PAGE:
Jonah and the Music of Yom Kippur
Leviticus 10 tells us that Aaron's sons Nadav and Avihu died for bringing "strange fire" before the Lord in the wilderness. As a result of their deaths, according to Leviticus 16, God instructed Moses to ordain an annual Day of Atonement. It probably never occurred to the Holy One that on Yom Kippur Jews would start bringing "strange music" before the Lord, but that is what has happened. The haunting "traditional" melody of Kol Nidrei is the unofficial anthem of Yom Kippur eve; and somehow, perhaps because of the historically male voice of the cantor, the cello has become inextricably associated with the Day of Atonement.
The strangest music of all, though, will be heard at the Yom Kippur afternoon service—the little symphony that we call the book of Jonah. Its theme of atonement is obvious. If the worshippers repent at once, God's forgiveness will be immediate and complete. Yet, if we take Jonah not as a book written to be read in synagogues but as a piece of literature, we find a work that is very different from its cartoon image. Elias Bickerman, the classicist who dipped into the Jewish history of the Greco-Roman era, included Jonah in his Four Strange Books of the Bible. It was no mistake to do so. If we are looking for a coherent story, the book hardly makes sense. But if we see it as four movements of literary music, we find that each falls naturally into place.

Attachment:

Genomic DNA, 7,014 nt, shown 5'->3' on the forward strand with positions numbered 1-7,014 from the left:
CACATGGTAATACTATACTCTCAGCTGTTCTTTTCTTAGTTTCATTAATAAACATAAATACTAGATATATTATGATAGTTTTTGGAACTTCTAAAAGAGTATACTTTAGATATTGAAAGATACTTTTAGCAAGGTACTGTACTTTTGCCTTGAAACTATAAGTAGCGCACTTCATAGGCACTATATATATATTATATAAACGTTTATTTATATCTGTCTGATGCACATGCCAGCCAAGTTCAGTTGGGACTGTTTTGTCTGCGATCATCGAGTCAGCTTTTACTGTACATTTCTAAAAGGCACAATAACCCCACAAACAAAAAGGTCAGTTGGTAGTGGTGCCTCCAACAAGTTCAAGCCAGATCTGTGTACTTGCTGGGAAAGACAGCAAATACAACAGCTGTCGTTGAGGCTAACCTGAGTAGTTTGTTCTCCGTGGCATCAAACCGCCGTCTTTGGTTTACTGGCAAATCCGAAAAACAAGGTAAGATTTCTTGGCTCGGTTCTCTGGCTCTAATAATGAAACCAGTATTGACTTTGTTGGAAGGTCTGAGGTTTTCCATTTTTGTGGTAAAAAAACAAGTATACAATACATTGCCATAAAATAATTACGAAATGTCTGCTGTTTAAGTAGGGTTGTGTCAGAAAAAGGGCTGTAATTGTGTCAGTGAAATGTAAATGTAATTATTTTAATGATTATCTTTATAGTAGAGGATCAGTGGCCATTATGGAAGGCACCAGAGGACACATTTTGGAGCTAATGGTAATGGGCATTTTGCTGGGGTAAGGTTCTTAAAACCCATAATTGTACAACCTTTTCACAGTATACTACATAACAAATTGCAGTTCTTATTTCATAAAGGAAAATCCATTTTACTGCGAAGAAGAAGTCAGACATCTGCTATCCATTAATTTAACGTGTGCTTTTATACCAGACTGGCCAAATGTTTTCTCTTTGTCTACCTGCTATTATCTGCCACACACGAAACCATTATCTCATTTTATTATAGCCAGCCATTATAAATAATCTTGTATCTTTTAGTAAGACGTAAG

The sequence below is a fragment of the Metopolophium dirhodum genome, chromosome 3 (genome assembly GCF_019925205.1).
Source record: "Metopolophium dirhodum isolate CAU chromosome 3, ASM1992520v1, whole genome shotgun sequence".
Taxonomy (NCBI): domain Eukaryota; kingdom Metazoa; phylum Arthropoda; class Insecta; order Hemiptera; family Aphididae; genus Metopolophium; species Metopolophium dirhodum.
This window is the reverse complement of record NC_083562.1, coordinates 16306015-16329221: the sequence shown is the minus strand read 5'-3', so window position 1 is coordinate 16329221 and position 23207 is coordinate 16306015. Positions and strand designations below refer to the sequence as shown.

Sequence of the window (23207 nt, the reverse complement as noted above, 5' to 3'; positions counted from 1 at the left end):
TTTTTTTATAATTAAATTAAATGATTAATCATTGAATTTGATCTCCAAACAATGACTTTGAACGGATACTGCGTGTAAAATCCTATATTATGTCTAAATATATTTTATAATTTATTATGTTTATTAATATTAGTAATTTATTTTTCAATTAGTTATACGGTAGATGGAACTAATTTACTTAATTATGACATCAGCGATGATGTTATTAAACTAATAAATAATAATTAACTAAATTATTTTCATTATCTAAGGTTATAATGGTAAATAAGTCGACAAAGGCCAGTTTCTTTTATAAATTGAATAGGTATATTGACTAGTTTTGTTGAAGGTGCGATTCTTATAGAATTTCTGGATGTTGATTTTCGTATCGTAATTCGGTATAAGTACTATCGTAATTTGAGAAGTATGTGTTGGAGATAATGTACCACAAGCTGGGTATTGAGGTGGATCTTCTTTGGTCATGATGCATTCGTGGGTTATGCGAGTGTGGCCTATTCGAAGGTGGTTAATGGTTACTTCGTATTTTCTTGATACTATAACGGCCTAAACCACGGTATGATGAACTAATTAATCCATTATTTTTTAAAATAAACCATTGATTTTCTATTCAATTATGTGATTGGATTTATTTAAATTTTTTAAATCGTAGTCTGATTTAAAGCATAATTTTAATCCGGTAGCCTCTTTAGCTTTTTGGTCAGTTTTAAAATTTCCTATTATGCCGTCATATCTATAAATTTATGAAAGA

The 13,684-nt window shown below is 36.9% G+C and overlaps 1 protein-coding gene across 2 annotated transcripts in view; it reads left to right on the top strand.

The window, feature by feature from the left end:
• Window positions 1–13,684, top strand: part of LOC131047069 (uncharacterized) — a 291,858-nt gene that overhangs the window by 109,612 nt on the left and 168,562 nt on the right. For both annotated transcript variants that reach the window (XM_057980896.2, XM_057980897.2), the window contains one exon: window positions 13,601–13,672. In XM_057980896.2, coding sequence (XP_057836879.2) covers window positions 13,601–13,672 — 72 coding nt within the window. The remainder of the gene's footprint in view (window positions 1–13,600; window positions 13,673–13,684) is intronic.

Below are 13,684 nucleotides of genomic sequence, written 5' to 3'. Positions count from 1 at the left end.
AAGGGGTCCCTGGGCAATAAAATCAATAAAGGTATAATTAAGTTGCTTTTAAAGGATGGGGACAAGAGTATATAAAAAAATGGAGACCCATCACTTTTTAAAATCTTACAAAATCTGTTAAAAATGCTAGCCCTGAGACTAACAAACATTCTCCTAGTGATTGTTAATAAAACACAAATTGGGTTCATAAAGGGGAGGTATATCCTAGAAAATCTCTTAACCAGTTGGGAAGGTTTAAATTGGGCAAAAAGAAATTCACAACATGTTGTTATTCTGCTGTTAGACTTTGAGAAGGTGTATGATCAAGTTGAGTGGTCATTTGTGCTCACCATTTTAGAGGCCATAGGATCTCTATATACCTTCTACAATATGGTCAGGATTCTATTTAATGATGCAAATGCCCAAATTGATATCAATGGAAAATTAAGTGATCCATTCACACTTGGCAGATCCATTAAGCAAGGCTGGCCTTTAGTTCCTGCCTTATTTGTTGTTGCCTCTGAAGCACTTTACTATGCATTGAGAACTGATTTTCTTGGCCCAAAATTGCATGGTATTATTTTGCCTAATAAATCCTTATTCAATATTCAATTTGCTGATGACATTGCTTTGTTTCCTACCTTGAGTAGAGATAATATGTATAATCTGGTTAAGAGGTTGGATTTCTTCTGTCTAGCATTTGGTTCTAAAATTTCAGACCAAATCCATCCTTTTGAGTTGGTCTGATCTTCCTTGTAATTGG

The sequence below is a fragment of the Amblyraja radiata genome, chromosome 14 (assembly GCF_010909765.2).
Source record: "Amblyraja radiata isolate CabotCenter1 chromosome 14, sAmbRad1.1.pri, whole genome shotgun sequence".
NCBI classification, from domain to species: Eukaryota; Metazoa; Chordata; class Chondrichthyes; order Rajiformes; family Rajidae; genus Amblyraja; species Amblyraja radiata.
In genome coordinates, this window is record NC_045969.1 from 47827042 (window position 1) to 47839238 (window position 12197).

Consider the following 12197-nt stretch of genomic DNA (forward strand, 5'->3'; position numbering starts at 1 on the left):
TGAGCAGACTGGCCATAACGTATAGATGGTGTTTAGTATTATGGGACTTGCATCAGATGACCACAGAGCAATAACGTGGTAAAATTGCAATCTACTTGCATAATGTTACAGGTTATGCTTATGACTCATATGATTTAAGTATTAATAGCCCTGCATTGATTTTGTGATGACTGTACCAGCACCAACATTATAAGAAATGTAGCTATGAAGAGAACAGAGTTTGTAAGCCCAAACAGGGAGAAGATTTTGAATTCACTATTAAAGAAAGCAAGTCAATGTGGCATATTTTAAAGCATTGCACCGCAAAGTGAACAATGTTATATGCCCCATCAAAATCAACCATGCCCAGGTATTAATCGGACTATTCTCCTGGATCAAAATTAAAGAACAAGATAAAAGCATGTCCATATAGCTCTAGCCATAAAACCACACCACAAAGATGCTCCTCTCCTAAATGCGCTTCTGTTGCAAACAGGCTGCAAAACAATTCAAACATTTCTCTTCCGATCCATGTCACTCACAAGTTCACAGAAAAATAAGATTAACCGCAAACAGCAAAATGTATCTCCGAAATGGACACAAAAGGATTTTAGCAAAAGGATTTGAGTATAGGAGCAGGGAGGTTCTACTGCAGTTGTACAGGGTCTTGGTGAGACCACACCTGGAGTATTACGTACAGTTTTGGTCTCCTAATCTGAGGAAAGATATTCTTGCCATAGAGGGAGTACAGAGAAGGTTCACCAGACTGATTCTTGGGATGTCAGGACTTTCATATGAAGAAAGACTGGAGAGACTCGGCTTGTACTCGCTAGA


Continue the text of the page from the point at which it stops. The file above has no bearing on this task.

God calls on Jonah to "Arise, and go to Nineveh" to warn the inhabitants that "their evil has come up before Me." Instead, Jonah "arises" only to go down to Jaffa and catch a boat for Tarshish, in a direction opposite to the one God commanded. This theme of acting counter to God's instructions will play throughout chapter one in implicit counterpoint to the theme of God's request. Jonah reaches Jaffa and goes down into the boat. While the crew battles a mighty storm that God cast onto the sea, Jonah goes still further down into the ship's hold to take a nap. (In the Hebrew, there is an untranslatable harmony. When Jonah has gone down—yarad—as far as he can, he falls asleep—yeradem.)
The pagan crewmen are hard at work casting cargo overboard to lighten the ship, but they find time to call to their own deities. They are groping, in their ignorance, for a music that will harmonize with God's. When they realize that Jonah's disobedience has caused their danger, they cast Jonah into the water. The sea falls quiet. The sailors pray and sacrifice to the Lord, in harmony with God. The chapter ends in the "home" key.
Having been swallowed up by a great fish, Jonah continues the descent begun in chapter one. He prays to God in a poem that sounds completely different from the prose of the book's other chapters. The poem's intricate structure may be considered the literary analogue of a musical fugue. Psychologically, it plunges us into a world outside everyday reality. Time no longer flows steadily; it slows, then abruptly speeds up again.